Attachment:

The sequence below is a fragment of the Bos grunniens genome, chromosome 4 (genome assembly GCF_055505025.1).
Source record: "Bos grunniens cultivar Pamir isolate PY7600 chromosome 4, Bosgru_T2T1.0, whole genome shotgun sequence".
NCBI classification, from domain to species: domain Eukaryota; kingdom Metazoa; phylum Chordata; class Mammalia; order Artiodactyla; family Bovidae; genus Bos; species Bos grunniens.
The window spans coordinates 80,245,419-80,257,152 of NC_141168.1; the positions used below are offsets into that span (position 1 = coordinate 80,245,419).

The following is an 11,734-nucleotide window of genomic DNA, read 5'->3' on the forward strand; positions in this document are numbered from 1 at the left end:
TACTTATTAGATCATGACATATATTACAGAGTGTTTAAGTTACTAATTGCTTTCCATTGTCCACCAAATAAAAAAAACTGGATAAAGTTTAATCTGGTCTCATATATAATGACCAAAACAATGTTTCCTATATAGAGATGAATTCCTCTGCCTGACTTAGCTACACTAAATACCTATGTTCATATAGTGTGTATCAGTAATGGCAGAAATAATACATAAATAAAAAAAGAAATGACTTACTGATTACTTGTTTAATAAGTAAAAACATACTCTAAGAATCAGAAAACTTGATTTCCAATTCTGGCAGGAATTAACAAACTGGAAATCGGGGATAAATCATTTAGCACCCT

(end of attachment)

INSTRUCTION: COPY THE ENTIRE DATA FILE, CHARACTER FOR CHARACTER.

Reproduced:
The sequence below is a fragment of the Bos grunniens genome, chromosome 4 (genome assembly GCF_055505025.1).
Source record: "Bos grunniens cultivar Pamir isolate PY7600 chromosome 4, Bosgru_T2T1.0, whole genome shotgun sequence".
NCBI classification, from domain to species: domain Eukaryota; kingdom Metazoa; phylum Chordata; class Mammalia; order Artiodactyla; family Bovidae; genus Bos; species Bos grunniens.
The window spans coordinates 80,245,419-80,257,152 of NC_141168.1; the positions used below are offsets into that span (position 1 = coordinate 80,245,419).

The following is an 11,734-nucleotide window of genomic DNA, read 5'->3' on the forward strand; positions in this document are numbered from 1 at the left end:
TACTTATTAGATCATGACATATATTACAGAGTGTTTAAGTTACTAATTGCTTTCCATTGTCCACCAAATAAAAAAAACTGGATAAAGTTTAATCTGGTCTCATATATAATGACCAAAACAATGTTTCCTATATAGAGATGAATTCCTCTGCCTGACTTAGCTACACTAAATACCTATGTTCATATAGTGTGTATCAGTAATGGCAGAAATAATACATAAATAAAAAAAGAAATGACTTACTGATTACTTGTTTAATAAGTAAAAACATACTCTAAGAATCAGAAAACTTGATTTCCAATTCTGGCAGGAATTAACAAACTGGAAATCGGGGATAAATCATTTAGCACCCT